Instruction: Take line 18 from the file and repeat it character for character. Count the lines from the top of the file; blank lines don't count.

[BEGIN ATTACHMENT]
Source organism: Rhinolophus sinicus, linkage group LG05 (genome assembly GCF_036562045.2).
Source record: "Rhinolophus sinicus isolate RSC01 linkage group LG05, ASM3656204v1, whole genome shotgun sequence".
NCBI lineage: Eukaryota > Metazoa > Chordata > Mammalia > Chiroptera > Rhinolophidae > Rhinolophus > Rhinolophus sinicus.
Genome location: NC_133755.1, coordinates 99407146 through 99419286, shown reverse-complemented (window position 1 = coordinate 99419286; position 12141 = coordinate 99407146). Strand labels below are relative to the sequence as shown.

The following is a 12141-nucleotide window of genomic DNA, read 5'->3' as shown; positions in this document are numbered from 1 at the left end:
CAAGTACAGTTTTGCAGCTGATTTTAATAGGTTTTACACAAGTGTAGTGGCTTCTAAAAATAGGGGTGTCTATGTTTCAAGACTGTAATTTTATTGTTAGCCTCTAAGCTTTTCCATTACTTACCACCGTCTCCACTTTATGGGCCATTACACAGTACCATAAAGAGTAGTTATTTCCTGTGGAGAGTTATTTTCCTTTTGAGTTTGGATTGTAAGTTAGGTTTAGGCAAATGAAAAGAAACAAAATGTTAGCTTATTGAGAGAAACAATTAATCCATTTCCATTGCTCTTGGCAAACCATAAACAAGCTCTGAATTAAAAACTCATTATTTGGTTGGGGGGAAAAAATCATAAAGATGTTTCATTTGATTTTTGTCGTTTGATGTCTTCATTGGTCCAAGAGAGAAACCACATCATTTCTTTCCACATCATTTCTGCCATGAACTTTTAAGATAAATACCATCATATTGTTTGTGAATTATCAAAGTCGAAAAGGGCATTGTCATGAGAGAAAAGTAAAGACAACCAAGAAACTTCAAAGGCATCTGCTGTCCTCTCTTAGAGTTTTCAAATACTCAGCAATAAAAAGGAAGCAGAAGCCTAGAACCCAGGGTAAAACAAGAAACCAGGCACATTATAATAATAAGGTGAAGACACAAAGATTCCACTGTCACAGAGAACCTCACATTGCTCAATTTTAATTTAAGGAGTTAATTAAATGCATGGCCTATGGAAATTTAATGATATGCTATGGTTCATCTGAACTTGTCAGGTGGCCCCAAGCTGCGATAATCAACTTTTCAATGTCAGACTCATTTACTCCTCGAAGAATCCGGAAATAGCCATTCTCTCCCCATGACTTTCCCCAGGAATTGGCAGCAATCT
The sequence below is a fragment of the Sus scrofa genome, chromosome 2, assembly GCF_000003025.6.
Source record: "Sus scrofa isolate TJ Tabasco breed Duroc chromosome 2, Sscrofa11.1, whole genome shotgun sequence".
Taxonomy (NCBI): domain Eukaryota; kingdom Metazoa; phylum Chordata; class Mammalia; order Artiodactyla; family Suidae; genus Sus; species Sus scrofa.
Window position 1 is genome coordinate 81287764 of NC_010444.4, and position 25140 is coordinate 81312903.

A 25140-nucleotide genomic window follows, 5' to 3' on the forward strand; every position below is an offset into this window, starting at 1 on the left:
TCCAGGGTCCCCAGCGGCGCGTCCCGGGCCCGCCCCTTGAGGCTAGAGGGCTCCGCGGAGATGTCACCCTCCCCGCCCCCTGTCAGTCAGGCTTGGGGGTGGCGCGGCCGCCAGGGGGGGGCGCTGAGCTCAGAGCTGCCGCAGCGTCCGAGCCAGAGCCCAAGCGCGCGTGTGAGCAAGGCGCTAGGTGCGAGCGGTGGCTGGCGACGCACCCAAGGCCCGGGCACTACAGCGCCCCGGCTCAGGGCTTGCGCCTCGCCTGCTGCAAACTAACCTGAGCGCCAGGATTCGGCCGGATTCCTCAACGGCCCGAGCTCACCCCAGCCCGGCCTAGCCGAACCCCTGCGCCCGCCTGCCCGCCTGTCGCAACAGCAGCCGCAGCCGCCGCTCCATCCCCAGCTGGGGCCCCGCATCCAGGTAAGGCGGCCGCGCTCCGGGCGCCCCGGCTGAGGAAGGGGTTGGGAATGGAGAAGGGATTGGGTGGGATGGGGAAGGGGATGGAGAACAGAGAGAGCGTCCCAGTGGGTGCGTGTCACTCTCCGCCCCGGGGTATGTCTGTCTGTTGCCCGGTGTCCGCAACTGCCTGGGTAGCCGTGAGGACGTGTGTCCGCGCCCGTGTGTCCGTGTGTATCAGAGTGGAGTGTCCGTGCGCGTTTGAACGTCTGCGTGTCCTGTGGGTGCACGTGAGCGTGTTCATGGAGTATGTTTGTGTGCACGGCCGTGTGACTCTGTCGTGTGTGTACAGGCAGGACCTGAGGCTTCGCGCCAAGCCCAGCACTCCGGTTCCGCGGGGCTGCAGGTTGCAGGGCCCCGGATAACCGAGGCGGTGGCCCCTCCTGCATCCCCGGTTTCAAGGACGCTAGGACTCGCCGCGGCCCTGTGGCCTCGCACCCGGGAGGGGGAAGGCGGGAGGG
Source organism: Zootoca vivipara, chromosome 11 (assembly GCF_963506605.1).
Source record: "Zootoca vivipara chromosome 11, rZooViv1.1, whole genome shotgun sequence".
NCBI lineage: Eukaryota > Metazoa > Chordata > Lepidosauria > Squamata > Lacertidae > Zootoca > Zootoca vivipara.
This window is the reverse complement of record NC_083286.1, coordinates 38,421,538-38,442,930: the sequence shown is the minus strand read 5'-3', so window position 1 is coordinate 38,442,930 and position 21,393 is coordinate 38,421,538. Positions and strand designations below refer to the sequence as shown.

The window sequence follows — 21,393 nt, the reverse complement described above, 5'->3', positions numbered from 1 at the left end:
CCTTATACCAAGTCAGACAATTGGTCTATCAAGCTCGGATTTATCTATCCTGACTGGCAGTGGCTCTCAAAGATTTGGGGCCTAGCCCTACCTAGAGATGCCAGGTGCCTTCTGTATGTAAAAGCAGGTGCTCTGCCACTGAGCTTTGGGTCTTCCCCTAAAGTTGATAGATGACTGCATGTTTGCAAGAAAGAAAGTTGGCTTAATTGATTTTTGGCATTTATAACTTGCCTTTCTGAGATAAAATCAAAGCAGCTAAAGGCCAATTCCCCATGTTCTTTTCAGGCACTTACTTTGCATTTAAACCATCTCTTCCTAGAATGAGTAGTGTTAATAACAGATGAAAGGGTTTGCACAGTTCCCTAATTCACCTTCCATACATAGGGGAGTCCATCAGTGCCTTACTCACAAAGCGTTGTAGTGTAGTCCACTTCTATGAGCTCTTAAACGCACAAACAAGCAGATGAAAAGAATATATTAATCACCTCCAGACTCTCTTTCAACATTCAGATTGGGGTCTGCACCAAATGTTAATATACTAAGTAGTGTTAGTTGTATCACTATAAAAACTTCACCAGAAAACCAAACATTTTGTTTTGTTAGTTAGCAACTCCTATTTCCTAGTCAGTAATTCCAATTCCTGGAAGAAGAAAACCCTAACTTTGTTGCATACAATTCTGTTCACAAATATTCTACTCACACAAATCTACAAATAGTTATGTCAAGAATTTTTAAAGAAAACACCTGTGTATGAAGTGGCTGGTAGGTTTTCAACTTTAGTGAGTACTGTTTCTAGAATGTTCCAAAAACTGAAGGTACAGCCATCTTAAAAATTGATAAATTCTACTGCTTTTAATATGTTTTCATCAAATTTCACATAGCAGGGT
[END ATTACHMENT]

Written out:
CCTTATACCAAGTCAGACAATTGGTCTATCAAGCTCGGATTTATCTATCCTGACTGGCAGTGGCTCTCAAAGATTTGGGGCCTAGCCCTACCTAGAGATGCCAGGTGCCTTCTGTATGTAAAAGCAGGTGCTCTGCCACTGAGCTTTGGGTCTTCCCCTAAAGTTGATAGATGACTGCATGTTTGCAAGAAAGAAAGTTGGCTTAATTGATTTTTGGCATTTATAACTTGCCTTTCTGAGATAAAATCAAAGCAGCTAAAGGCCAATTCCCCATGTTCTTTTCAGGCACTTACTTTGCATTTAAACCATCTCTTCCTAGAATGAGTAGTGTTAATAACAGATGAAAGGGTTTGCACAGTTCCCTAATTCACCTTCCATACATAGGGGAGTCCATCAGTGCCTTACTCACAAAGCGTTGTAGTGTAGTCCACTTCTATGAGCTCTTAAACGCACAAACAAGCAGATGAAAAGAATATATTAATCACCTCCAGACTCTCTTTCAACATTCAGATTGGGGTCTGCACCAAATGTTAATATACTAAGTAGTGTTAGTTGTATCACTATAAAAACTTCACCAGAAAACCAAACATTTTGTTTTGTTAGTTAGCAACTCCTATTTCCTAGTCAGTAATTCCAATTCCTGGAAGAAGAAAACCCTAACTTTGTTGCATACAATTCTGTTCACAAATATTCTACTCACACAAATCTACAAATAGTTATGTCAAGAATTTTTAAAGAAAACACCTGTGTATGAAGTGGCTGGTAGGTTTTCAACTTTAGTGAGTACTGTTTCTAGAATGTTCCAAAAACTGAAGGTACAGCCATCTTAAAAATTGATAAATTCTACTGCTTTTAATATGTTTTCATCAAATTTCACATAGCAGGGT